AMS Set to Pilot the Datamaran Later this Year

AMSThe Autonomous Marine Systems’ Datamaran is a solution nearly 10 years in the making.

Company CEO T.J. Edwards and Chief Technology Officer Eamon Carrig first began talking about building the Datamaran back in 2006, as they discussed the difficulties of collecting measurements on the surface of the ocean on a global scale.

They both worked in the aerospace industry as satellite engineers, Carrig in software and Edwards in mechanical systems, and decided it was time to develop a solution that would overcome these difficulties by providing precise unmanned ocean data collection. They wanted to deliver a sensor program that could be deployed on massive fleets and over the vast area covered by the ocean. And they knew if they wanted this platform to be successful, it would need to be lightweight, inexpensive and networked.

The pair kept their day jobs as they worked on their new project during night and weekend hours, Edwards said, and officially founded the company in 2009. Through the help of a Kickstarter campaign in 2012, the team at AMS developed the first Datamaran prototype in 2013.

“We wanted to build something robust enough to be deployed for long periods of time and that could stay on location during harsh conditions,” Edwards said. “This technology can be used by anybody who needs precise data from the ocean. We’re targeting the defense industry and the offshore energy industry, but there are other applications it can be used for as well, such as general weather prediction and storm tracking.”

The Datamaran is currently conducting application specific pilots, and Edwards said he expects its first commercial deployment to happen by the first quarter of next year.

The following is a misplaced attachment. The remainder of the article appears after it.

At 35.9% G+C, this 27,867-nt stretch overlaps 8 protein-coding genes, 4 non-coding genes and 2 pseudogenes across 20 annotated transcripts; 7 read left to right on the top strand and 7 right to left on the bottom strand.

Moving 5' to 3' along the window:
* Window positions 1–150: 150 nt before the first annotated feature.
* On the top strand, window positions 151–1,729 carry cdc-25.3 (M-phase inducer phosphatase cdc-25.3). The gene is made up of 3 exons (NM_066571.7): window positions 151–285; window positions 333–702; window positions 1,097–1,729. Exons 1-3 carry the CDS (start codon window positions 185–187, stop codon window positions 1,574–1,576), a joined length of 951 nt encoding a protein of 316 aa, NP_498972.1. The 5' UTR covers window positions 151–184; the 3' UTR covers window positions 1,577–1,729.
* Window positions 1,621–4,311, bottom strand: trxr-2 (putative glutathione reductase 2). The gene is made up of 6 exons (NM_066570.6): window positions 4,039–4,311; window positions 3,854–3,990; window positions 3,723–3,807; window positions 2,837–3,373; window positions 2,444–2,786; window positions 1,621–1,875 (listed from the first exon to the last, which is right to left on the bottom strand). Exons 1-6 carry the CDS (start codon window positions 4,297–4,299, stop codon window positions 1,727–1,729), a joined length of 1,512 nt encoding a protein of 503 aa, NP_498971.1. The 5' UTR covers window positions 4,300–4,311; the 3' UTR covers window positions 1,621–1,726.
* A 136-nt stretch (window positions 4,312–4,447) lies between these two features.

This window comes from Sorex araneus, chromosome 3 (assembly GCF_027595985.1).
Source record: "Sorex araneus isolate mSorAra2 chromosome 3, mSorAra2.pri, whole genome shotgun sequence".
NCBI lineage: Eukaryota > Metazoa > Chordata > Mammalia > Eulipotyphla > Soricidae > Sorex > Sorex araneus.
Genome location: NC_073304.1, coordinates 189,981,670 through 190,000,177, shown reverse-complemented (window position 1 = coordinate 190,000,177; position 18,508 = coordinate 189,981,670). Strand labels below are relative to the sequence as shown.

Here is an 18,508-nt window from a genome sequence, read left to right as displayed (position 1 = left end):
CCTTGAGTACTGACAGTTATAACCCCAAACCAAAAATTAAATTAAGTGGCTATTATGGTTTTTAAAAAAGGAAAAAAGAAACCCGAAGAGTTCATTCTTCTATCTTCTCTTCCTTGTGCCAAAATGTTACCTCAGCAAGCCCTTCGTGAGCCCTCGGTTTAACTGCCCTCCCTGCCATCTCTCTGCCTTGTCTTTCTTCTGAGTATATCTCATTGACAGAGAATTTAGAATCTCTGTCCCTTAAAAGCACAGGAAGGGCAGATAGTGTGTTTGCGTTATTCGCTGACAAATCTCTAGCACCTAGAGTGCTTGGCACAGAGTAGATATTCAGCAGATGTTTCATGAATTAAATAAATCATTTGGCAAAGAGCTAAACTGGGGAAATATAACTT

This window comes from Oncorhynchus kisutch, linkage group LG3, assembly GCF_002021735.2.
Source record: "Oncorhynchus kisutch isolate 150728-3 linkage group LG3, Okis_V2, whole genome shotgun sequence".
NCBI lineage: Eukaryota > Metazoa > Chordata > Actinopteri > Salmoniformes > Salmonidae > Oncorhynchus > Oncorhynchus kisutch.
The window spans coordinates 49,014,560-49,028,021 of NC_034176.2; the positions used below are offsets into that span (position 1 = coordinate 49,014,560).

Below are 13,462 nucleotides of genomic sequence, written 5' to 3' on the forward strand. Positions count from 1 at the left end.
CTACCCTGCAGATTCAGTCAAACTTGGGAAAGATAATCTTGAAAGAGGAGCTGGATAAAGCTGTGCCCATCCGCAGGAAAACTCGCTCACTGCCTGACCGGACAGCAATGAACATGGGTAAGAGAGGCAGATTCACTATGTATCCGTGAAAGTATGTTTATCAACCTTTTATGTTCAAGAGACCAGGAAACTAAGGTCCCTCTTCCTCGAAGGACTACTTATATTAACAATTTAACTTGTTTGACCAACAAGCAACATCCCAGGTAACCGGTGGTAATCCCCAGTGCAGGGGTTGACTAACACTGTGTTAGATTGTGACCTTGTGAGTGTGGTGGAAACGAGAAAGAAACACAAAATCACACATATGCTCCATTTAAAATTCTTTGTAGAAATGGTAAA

How it Works

As Edwards and his team designed the Datamaran, they focused on making it light enough and inexpensive enough to be deployed in large fleets. That means the system can collect simultaneous measurements over a very broad area of the ocean for a much lower cost than a traditional vessel, which can only get single point measurements, Edwards said.

The simultaneous measurements give a much clearer picture of what’s happening, and because the system is networked, an individual drop out or an outlier in the sensor readings is much easier to recognize, Edwards said.

The Datamaran enables users to perform sensing activities on a more targeted scale, he said. Deploying sensors miles from shore becomes expensive, and dangerous when humans are involved. This system takes people out of this dangerous environment, replacing them with a networked group of systems that can collect the same measurements, yet do it more quickly, safely and efficiently.

“You can get more reliable data in a greater area in less time by using a network,” Edwards said. “That network can adapt and change shape based on the sensor readings. You can concentrate on a specific area of interest very efficiently.”

The Datamaran is also patented as the first actively self-righting catamaran, Edwards said. Traditional catamarans use balanced weight to keep themselves upright. The Datamaran uses a motor system to turn itself over if it’s ever flipped, meaning it doesn’t need the balanced weight—enabling it to move faster, while also making it lighter and less expensive than traditional catamarans.

Getting Ready

While Edwards couldn’t go into much detail about the Datamaran’s pilot programs, he did say they’re working on a project that involves communication to under water defense assets, as well as a project that involves the energy sector.

These pilot programs are important to making sure the Datamaran is ready for its commercial release, and that it’s easy to use and offers the features customers want most.

“We’re building up the customer interface with these pilots and we’re building up a more standard integration of the different type of instrumentation and communication devices,” Edwards said. “Each customer has a different modem or sensor or data set that’s important to them. We’re using the pilot programs to make sure our system is robust enough to handle all the sensors and communication devices our customers want to put on it.”